Tower Hamlets Council green light 11 new ‘School’ Streets

Primary school child. Pic: Sustrans.

Tower Hamlets council’s commitment to cleaning up air quality in its primary school districts by implementing ‘school’ streets has begun.

The council has appointed the UK walking and cycling charity Sustrans to deliver the first 11 ‘school’ streets as part of a commitment to provide 50 ‘school’ streets in the borough by 2022.

The first phase of school streets will include: St Peter’s London Dock primary school, Culloden, Bygrove, Mayflower primary, Kobi Nazrul, Lansbury Lawrence, Columbia, Harry Gosling, Virginia, Globe and St Luke’s CofE.

‘School’ streets will create pedestrianised streets which will see motor traffic diverted away from the school gate to reduce air pollution and create a safer environment outside primary schools in the borough.

The council began the initiative by implementing traffic restrictions next to schools last year. The decision follows a pilot scheme in Limehouse when the Salmon Road cul-de-sac was turned into a “school” street next to Sir William Burrough Primary last year.

The restrictions came with fixed penalty notices to drivers leaving engines running outside the gate and were aimed mainly at parents dropping off and collecting children.

They also included banning cars when pupils arrive in the morning and leave at home-time.

According to researchers at Kings College London, children in Tower Hamlets typically have 10 per cent less lung capacity than the national average. This they say is due to poor air quality in the borough.

A Greater London Authority (GLA) report in 2016 showed five East End schools being the worst in London for toxic air. These were Canon Barnett in Whitechapel, English Martyrs at Tower Hill, Woolmore and Holy Family both in Poplar and Sir John Cass in Aldgate.

The programme will aim to work with the local community around the schools to demonstrate the benefits of reducing motor traffic for the school run.

It will also collaborate with the community to work on street design proposals aimed at developing lasting improvements to the immediate area surrounding the schools.

The council says that whilst improving air quality is the main objective of the school streets programme, road safety and reducing accidents will also be a key focus.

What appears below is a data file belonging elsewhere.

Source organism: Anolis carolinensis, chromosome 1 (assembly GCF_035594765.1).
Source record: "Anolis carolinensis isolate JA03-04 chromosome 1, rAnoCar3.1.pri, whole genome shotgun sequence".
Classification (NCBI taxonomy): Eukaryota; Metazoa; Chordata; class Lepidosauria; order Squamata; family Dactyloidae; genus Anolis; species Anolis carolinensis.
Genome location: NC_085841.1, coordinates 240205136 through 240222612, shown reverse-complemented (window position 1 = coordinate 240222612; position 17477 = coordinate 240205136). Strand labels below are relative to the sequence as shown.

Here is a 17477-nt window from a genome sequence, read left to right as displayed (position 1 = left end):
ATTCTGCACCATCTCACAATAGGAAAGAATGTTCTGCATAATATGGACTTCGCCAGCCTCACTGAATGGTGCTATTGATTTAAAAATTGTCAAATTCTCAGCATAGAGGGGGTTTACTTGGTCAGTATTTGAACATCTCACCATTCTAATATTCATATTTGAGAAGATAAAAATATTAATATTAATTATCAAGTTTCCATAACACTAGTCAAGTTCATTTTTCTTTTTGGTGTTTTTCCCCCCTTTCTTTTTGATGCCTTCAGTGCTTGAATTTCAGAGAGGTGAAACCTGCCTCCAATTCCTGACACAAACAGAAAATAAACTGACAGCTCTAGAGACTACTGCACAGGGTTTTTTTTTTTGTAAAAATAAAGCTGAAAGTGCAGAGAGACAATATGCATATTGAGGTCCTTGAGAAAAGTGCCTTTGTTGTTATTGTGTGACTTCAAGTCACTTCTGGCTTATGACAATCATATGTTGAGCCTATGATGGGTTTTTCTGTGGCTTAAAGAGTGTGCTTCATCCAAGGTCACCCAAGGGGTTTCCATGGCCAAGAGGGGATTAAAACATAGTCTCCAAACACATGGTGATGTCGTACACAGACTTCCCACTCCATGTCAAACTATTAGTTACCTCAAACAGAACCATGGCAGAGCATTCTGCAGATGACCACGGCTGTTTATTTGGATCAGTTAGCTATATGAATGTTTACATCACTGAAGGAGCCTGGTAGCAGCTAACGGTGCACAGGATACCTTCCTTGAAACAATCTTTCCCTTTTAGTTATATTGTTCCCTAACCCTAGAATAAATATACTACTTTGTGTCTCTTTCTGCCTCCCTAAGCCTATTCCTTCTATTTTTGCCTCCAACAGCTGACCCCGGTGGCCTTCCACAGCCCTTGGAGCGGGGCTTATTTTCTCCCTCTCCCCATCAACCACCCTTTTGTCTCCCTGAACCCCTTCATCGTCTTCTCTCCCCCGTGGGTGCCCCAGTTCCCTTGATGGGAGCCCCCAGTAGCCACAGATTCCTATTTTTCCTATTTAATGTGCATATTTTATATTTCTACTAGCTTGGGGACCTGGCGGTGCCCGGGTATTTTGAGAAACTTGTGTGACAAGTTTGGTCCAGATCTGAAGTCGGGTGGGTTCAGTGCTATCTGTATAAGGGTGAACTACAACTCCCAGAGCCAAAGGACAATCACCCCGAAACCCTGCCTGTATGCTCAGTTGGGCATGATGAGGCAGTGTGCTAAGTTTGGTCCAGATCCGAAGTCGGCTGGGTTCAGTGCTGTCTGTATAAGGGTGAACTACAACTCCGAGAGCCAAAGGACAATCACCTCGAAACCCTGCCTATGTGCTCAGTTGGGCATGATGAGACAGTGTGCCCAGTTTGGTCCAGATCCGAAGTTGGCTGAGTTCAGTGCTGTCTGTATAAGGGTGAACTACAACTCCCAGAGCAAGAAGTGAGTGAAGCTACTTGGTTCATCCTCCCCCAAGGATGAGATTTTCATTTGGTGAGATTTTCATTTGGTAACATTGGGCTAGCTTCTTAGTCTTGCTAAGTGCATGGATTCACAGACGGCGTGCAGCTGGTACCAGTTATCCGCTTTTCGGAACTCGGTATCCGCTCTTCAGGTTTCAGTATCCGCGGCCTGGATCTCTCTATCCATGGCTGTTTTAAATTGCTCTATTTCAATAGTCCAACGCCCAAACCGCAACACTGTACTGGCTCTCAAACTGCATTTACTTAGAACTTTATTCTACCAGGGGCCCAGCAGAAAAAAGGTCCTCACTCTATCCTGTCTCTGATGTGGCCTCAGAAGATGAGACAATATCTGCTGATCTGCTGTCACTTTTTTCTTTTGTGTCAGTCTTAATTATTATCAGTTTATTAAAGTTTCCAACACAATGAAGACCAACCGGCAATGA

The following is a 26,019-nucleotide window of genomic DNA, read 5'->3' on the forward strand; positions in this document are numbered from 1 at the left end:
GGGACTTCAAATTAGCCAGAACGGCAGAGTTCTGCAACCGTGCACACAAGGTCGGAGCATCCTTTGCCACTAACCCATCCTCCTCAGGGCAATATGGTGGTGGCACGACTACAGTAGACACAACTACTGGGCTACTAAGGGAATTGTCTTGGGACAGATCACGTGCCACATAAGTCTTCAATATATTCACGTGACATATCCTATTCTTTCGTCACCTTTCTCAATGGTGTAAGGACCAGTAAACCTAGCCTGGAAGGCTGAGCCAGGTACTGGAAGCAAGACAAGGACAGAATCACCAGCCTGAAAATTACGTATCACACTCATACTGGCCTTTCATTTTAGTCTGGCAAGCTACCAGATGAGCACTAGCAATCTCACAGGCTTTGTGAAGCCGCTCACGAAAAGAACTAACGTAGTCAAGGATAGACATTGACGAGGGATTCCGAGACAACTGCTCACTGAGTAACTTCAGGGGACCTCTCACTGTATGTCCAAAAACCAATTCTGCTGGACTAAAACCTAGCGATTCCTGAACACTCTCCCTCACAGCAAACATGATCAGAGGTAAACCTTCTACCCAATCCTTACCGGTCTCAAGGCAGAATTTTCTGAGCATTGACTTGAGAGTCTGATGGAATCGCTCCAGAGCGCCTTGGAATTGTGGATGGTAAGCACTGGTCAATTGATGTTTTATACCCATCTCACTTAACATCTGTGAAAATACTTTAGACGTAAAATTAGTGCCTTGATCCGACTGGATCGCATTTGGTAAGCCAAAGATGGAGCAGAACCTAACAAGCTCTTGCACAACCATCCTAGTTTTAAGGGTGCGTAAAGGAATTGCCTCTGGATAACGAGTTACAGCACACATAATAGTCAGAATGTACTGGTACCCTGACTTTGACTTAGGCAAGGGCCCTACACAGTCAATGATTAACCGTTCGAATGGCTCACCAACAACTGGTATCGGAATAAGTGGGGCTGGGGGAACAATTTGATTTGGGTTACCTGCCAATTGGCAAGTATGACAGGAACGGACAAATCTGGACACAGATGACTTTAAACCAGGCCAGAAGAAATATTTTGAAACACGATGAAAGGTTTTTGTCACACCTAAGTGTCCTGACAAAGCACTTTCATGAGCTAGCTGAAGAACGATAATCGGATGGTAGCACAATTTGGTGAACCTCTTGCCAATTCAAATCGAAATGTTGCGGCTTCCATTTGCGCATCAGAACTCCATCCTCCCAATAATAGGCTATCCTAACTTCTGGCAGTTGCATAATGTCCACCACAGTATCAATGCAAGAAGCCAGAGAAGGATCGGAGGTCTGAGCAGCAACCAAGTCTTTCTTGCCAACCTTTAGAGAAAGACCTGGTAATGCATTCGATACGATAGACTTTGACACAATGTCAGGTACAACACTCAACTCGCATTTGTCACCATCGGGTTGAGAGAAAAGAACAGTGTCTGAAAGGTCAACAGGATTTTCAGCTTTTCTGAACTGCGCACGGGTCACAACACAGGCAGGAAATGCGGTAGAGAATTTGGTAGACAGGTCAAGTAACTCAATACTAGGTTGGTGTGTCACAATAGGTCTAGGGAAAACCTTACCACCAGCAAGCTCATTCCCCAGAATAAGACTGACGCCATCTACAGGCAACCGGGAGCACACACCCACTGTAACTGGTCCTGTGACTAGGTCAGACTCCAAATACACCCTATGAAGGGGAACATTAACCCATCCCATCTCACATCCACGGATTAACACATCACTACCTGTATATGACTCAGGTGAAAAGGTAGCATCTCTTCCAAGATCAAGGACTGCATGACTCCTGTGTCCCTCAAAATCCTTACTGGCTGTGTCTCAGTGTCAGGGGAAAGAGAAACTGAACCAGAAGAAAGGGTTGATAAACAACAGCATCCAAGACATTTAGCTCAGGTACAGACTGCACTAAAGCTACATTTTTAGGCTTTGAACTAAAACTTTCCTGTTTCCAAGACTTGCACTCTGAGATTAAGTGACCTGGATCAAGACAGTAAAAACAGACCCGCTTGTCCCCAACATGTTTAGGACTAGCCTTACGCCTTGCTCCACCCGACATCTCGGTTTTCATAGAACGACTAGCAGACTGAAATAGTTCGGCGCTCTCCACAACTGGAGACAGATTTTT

Matt Winfield, London Director for Sustrans said:“Every child deserves a safe, fun trip to and from the school where they can talk and play with their family and friends away from motor vehicles and polluting fumes.

“It’s shocking to know that all the schools across London are in locations which breach World Health Organisation limits for air quality.

“We’re thrilled to see Tower Hamlets take this step to reduce motor traffic at drop-off and pick-up times outside its primary schools.

“We can’t wait to get them, their families, teachers and residents involved in designing school streets which will put people at their heart, making for a healthier, happier and friendlier place to be.”

The proposed changes to the road network and surrounding environment will begin in autumn and will be developed with the first wave of schools before public consultation. Agreed changes will then be introduced in the first quarter of 2020.
John Biggs, Mayor of Tower Hamlets said: ‘Poor air quality disproportionately impacts on both quality and length of life, so we have been promoting changes to behaviour that will clean up our dirty air for several years.

‘Appointing Sustrans to work with us is another important step on the path to delivering our commitment to introduce school streets for 50 of our primary schools by April 2022. We want to make it easier and safer for our pupils to walk to school and breathe cleaner air.’

Currently, streets in Tower Hamlets, Islington, Birmingham, Hackney, Greenwich, Camden, Croydon, Bristol and Lambeth are all trialling the initiative to improve air quality for pupils.



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